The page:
MARCH 23, 1948
HYDE PARK, Monday—There is an increasing interest, I find, in bringing foreign students to this country. For instance, the Massachusetts Institute of Technology is going to bring 80 foreign graduate students in science and engineering for the regular 12-week summer course this year. Their committee of the National Students Association is sponsoring the project and is trying to raise the money for tuition, food, housing and transportation.
This will give the foreign students, whose facilities for study and work have been wiped out in many places in Europe, an opportunity "to investigate recent developments in their own specialty, to observe the latest in equipment and to note available sources of information for the future." These young scientists and engineers are needed in their own countries in Europe, and this opportunity to gain more knowledge will make them even more useful.
There could be another important gain, I believe, from such a program. If we could only bring students here from all the Eastern European countries, I think it would create a better understanding of our way of life and of our true desires for friendly relations with the rest of the world.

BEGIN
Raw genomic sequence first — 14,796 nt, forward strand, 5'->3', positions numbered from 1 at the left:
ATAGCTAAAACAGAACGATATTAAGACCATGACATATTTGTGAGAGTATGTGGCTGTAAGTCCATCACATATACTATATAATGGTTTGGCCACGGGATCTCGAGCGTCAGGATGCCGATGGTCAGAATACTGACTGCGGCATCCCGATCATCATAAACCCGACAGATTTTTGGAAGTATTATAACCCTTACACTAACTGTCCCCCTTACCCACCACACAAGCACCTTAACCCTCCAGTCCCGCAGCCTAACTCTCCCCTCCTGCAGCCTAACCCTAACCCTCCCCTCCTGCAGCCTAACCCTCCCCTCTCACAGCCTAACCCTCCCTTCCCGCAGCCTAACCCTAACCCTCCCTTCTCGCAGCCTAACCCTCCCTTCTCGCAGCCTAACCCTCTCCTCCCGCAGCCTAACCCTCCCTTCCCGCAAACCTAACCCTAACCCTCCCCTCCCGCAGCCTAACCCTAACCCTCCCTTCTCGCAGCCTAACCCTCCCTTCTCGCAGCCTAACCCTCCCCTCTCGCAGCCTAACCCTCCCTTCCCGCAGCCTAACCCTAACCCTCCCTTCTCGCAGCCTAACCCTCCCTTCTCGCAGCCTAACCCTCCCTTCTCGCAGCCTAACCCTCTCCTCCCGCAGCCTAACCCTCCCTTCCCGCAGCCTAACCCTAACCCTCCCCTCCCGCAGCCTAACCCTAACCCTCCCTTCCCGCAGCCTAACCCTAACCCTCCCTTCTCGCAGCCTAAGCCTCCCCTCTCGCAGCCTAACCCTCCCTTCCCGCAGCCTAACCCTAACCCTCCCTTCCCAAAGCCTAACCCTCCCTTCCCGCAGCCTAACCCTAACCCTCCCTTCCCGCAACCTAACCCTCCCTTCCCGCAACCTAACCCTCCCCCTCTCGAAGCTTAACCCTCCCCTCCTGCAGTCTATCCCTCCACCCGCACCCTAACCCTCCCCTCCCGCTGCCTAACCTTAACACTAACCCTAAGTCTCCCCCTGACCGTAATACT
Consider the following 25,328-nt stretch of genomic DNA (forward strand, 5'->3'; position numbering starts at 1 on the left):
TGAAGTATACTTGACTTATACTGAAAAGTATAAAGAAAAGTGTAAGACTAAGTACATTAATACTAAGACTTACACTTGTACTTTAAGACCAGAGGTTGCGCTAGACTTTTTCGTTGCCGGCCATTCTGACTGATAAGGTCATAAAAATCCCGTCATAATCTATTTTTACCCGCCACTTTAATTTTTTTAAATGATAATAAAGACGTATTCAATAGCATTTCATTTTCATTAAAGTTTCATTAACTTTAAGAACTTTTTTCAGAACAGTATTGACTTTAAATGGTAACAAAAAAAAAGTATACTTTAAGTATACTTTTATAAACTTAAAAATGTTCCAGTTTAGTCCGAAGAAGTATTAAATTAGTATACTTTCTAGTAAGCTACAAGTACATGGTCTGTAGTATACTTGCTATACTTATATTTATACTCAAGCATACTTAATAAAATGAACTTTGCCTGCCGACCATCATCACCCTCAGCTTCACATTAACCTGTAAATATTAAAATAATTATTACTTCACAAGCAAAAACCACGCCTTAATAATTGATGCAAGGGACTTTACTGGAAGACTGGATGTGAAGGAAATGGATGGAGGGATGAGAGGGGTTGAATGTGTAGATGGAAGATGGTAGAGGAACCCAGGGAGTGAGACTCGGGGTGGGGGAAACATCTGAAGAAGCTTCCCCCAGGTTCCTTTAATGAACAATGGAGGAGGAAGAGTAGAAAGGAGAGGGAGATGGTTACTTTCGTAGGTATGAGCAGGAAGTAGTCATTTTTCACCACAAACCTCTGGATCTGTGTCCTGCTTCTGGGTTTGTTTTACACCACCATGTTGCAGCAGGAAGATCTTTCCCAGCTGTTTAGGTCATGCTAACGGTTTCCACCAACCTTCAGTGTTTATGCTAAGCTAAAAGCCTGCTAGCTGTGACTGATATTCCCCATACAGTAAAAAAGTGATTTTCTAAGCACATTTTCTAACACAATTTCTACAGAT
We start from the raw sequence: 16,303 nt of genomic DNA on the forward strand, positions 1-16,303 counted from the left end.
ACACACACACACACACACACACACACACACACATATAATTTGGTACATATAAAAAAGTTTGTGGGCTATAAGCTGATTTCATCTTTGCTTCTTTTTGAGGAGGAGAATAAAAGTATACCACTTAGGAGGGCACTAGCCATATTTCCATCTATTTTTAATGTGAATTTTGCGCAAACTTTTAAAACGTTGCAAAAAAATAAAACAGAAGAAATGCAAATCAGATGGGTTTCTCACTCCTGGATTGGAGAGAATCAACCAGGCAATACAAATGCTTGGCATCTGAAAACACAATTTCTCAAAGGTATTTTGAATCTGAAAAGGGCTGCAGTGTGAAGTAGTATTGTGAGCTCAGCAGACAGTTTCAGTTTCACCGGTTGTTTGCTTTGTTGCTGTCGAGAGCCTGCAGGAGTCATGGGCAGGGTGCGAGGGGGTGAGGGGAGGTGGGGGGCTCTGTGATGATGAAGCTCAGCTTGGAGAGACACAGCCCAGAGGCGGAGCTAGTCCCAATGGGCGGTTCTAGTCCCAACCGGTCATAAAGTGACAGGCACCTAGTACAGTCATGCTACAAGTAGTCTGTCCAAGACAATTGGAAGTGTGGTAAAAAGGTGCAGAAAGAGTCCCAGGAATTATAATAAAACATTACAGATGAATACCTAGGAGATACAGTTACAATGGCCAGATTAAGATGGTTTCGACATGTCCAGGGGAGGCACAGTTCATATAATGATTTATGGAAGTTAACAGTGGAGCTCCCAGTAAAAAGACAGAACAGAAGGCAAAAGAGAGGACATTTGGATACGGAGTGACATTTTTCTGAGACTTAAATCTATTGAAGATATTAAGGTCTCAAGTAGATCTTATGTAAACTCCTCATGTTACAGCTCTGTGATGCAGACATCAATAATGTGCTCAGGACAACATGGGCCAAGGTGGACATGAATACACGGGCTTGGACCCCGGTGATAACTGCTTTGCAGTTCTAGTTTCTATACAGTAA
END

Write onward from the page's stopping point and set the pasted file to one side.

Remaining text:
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I was interested to read of the reunion of the Hewitt and Cooper families on Saturday night at the Cooper Union Museum in New York City. Those two famous ancestors, John Hewitt and Peter Cooper, must look down the years and feel that their descendants have "done them proud." I think that Edward R. Hewitt, 81-year-old inventor grandson of Peter Cooper, who called together over 100 members of the two families, must have wanted to remind his fellow Americans of the kind of people who have gone into the making of this country.
In the Cooper-Hewitt clan, men and women alike have distinguished themselves. Among the women in my own generation, I have always admired Mrs. Gifford Pinchot, who was so closely a part of her late husband's life and career and still has achieved so much on her own. She has a strong personality, not soon forgotten. And though she and I are not as young as we were, I think she will gallantly keep on fighting for the causes that she thinks worthwhile as long as she is able to make a trip or deliver a speech.
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Saturday night I went out to the Hackley School in Tarrytown to speak for the Unitarian Laymen's League. As I was taken into the headmaster's house, I discovered that his wife is the sister of my State Department aide in the U.N. General Assembly—Mr. Philip Burnett, who so often visited her during the Assembly session last autumn. It made me feel quite at home to meet some one I had heard so much about.
The boys who waited on us at dinner were day scholars who had come back to the school to do the job. I must say they were efficient helpers, and their mothers must find them useful at home!